Personalities and institutions around the world have expressed their support for the Last Game hockey match to be played on the North Pole at the end of April 2019.
Supporters of the initiative now include the UN Secretary-General, the Holy See’s Pontifical Council for Culture, Prince Albert II of Monaco and the National Geographic Pristine Seas initiative.
The Last Game is led by UN Environment and will aim to draw attention to the devastating effects climate change is having on the most vulnerable part of our planet. Earlier this month, the Arctic’s strongest layer of sea ice broke for the first time on record due to a climate change-driven heatwave. At current rates, the Arctic could have ice-free summers by 2040, which means less solar radiations reflected by the ice and more heat absorbed by the darker ocean surface, exacerbating climate change.
Preparations for the game were also discussed at this month’s renowned traditional Arendalsuka festival in Arendal, Norway. The game’s expedition will set off next year from Svalbard, in Norway, and players will tee off at Barneo Base, about 80 km from the North Pole.
Viacheslav Fetisov – UN Environment’s Patron for Polar Regions – spoke about the game together with UN Environment Head Erik Solheim at the opening of an event at the festival titled ‘Is the Paris Agreement possible and can the Nordics lead?’. Their introduction was followed by a debate among representatives from the Nordic business sector and civil society on what this leadership could entail.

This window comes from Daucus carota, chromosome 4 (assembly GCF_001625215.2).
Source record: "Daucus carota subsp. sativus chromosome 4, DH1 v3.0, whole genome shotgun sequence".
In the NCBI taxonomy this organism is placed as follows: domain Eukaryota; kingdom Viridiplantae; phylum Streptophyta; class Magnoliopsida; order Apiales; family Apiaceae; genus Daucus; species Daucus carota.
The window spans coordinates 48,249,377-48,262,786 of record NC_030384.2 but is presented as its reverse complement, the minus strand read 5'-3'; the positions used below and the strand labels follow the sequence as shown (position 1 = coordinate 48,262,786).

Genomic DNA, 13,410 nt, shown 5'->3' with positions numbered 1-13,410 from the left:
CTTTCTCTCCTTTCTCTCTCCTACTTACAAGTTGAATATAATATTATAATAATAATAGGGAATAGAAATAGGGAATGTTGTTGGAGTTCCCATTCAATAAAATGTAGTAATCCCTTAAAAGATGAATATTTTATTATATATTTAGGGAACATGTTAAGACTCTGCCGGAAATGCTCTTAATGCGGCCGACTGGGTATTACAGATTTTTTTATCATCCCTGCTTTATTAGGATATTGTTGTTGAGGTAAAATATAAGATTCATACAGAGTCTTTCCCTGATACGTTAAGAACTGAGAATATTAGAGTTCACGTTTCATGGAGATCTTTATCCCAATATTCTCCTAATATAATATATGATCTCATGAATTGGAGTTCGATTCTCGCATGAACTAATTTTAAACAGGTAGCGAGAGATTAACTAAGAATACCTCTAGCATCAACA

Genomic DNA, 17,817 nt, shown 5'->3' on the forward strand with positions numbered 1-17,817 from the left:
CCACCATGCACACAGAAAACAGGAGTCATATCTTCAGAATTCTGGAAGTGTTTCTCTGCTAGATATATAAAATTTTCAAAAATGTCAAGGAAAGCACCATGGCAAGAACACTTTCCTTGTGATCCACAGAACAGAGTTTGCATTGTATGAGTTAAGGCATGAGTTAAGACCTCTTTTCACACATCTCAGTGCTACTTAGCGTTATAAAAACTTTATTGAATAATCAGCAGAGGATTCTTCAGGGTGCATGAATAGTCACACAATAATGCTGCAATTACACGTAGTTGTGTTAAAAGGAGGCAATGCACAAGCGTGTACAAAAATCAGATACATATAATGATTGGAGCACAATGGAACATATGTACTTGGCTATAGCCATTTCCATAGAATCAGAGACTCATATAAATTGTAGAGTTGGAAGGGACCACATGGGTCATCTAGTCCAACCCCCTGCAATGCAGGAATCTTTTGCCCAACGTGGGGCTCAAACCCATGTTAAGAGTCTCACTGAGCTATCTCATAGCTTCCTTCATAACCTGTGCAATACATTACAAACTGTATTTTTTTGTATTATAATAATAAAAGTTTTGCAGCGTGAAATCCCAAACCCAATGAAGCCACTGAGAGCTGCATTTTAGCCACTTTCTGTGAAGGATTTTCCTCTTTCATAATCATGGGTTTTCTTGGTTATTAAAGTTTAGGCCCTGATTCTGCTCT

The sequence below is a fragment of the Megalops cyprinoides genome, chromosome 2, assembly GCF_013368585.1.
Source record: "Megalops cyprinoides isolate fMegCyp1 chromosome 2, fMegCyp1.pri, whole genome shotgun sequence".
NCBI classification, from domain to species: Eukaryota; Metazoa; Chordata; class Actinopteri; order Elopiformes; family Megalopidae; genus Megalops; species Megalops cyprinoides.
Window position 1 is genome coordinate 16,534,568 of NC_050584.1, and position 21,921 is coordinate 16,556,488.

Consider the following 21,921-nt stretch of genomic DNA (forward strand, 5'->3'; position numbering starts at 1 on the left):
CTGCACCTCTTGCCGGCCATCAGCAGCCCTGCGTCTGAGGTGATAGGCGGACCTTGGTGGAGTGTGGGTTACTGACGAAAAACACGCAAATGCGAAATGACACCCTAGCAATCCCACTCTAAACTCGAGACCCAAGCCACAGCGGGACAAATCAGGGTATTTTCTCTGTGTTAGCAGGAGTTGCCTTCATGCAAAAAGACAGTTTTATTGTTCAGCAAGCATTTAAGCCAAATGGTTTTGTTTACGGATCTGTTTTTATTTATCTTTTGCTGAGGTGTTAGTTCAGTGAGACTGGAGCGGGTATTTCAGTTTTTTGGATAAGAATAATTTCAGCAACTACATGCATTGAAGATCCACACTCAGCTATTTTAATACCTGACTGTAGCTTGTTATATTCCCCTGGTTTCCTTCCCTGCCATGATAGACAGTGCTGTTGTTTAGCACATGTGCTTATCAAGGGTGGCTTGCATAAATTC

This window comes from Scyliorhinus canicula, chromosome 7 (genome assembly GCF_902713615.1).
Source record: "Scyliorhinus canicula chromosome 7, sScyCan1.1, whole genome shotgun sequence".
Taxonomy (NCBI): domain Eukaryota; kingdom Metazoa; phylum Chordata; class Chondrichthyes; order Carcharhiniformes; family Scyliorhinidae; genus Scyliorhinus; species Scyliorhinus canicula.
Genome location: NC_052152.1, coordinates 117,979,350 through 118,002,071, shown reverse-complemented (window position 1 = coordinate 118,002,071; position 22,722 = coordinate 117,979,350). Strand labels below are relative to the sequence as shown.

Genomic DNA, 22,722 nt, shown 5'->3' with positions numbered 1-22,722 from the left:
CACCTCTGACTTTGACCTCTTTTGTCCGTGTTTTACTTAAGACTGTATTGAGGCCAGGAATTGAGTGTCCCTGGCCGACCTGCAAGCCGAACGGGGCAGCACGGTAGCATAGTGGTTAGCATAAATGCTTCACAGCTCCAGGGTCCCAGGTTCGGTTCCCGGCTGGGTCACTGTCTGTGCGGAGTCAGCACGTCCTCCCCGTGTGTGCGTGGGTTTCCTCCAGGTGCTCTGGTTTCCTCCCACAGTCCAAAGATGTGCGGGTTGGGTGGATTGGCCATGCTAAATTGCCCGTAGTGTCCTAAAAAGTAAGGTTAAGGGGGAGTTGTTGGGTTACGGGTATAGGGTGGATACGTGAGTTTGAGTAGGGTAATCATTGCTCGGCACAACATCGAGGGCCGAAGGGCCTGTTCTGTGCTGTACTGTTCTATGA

Mr Fetisov – who is spearheading the Game – then visited GRID Arendal, a scientific centre working closely with UN Environment, to discuss game logistics before visiting the Raet National Marine Park to discuss its management and conservation.
Meetings also took place with Norway’s Foreign Affairs, International Development and Climate Change, and Environment ministers, as well as other international stakeholders.
Follow preparations for the Last Game here.
For more information, contact UN Environment’s Principal Advisor for the Arctic and Antarctic Jan Dusik